Turkish experts expect strengthening of economic ties between Russia and Turkey

Turkish experts expect strengthening of economic ties between Russia and Turkey

A meeting of Vladimir Putin and Recep Tayyip Erdogan took place recently in Moscow, where they discussed the Syrian conflict and a number of issues of bilateral cooperation.

"They expressed their viewpoints. But there are still differences in approaches. Both sides are deeply concerned about the situation in Syria. Unfortunately, the current state of things is far from being able to enter the path of normalization. On the contrary, the situation is worsening," the press secretary of the Russian president Dmitry Peskov said.

He noted that the heads of state discussed the gas issue. "The agenda was extensive. The situation is slowing down due to the parliamentary elections in Turkey on November 1st," Peskov said.

According to him, work is continuing, we have a common understanding. "This is rather complicated and complex work,’’ RIA Novosti cites the press service of the Kremlin.

At yesterday's meeting, Erdogan said that Turkey expects to achieve a level of trade with Russia amounting to $100 billion. "As you know, our goal is to reach the level of $100 billion. We have set such an aim by 2023," he said, noting that despite the difficulties in the global economy, the bilateral trade is characterized by positive trends. According to him, relations between the two countries have reached a very good level. Erdogan also thanked Putin for his personal contribution to the matter of the construction of the Moscow Cathedral Mosque.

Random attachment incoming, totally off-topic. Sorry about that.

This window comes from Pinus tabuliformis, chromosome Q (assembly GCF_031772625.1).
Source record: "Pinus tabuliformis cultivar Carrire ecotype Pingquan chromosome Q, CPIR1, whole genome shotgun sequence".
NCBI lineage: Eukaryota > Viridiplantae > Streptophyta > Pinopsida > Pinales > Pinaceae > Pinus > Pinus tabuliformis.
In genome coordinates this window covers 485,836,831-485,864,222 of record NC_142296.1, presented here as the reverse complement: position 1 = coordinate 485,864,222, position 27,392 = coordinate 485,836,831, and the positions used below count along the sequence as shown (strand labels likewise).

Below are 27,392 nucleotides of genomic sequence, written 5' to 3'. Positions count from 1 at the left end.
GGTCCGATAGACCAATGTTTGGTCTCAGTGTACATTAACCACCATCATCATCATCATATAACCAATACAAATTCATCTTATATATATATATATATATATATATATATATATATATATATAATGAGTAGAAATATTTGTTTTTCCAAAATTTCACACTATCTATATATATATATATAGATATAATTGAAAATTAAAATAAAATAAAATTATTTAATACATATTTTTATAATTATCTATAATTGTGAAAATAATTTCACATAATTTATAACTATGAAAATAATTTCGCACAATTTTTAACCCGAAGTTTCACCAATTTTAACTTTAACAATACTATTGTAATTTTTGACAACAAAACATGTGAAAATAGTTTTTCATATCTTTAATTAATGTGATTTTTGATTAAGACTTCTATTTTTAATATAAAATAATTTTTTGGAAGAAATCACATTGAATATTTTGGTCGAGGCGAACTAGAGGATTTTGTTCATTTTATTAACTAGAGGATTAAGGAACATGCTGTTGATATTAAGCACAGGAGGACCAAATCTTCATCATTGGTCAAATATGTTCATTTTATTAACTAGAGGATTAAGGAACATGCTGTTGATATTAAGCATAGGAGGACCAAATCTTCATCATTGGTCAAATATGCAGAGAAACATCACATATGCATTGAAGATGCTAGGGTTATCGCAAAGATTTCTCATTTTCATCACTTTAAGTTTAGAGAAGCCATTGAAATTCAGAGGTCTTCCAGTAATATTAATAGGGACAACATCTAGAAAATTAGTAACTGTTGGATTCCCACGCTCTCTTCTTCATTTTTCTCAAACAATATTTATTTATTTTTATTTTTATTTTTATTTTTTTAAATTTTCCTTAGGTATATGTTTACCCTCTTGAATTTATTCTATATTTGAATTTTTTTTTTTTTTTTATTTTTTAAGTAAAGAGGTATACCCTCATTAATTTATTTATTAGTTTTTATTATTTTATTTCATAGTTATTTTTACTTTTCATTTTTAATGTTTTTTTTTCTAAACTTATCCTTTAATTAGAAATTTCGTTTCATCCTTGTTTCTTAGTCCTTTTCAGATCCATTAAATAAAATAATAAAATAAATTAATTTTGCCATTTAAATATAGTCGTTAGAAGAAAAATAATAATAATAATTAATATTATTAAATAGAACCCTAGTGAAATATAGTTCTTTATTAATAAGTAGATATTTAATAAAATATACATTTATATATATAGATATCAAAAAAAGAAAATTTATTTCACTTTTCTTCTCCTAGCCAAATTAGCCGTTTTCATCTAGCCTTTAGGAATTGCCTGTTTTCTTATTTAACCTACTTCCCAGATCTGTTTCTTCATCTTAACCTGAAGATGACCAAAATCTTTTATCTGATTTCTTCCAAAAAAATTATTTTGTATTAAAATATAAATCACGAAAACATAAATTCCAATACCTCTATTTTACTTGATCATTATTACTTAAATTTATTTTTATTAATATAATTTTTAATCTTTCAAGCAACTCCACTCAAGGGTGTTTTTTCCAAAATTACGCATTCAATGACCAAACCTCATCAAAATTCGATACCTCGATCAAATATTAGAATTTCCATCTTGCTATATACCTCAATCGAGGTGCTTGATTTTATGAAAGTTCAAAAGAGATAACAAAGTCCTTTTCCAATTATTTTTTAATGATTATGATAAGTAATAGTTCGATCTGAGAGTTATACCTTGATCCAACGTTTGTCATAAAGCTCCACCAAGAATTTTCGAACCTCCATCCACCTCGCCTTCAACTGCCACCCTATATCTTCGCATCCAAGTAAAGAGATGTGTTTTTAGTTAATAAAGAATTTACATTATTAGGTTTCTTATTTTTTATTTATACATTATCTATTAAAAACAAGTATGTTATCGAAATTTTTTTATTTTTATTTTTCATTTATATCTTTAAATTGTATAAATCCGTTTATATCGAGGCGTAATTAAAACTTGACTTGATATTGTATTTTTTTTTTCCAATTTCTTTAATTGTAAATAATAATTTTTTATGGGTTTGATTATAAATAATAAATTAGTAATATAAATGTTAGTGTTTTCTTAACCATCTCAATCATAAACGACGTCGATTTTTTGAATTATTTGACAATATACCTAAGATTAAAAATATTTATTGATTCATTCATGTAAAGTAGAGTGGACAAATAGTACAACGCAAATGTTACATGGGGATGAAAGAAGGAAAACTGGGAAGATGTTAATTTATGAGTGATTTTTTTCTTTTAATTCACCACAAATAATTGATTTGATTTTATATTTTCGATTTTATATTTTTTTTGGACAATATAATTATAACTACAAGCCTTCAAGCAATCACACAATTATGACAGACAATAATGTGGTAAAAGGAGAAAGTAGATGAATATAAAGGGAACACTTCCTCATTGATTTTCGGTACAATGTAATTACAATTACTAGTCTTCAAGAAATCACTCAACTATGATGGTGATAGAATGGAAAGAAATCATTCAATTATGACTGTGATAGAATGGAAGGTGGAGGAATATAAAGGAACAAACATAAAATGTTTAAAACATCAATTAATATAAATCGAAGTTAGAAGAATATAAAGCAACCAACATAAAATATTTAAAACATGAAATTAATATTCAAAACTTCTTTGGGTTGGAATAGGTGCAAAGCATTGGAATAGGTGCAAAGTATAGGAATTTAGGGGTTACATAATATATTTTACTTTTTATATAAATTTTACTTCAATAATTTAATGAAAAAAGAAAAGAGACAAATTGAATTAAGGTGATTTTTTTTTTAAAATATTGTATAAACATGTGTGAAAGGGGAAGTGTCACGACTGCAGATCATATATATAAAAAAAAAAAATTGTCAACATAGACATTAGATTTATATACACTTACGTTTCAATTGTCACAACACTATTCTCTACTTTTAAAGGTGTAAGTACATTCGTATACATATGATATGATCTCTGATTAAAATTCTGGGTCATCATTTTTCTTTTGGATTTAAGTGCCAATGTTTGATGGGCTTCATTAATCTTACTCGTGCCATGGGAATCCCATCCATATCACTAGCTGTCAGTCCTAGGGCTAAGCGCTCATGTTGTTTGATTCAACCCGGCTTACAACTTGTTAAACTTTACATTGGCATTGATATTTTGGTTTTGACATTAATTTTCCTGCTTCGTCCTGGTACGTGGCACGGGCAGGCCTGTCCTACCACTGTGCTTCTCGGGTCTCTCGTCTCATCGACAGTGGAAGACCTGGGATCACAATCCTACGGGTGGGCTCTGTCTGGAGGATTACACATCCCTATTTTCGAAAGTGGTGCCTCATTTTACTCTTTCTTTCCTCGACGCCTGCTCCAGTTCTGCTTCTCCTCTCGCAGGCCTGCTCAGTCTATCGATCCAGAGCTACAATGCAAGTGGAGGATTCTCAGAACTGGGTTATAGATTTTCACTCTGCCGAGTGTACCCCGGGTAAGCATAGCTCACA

Vladimir Putin said in his turn that Moscow is highly satisfied with the development of relations with Turkey. President also thanked Erdogan for attending the opening ceremony of the Moscow Cathedral Mosque and Turkey’s assistance in its construction.

In an interview with Vestnik Kavkaza Turkish political analyst Talat Cetin noted that it will be difficult for Turkey and Russia to achieve a trade turnover of $100 billion under the current conditions. ‘‘The currency rate in Russia, as well as the war in Syria can change this figure a little. It wouldn’t be difficult to reach the amount of $100 billion if it weren't for these events."

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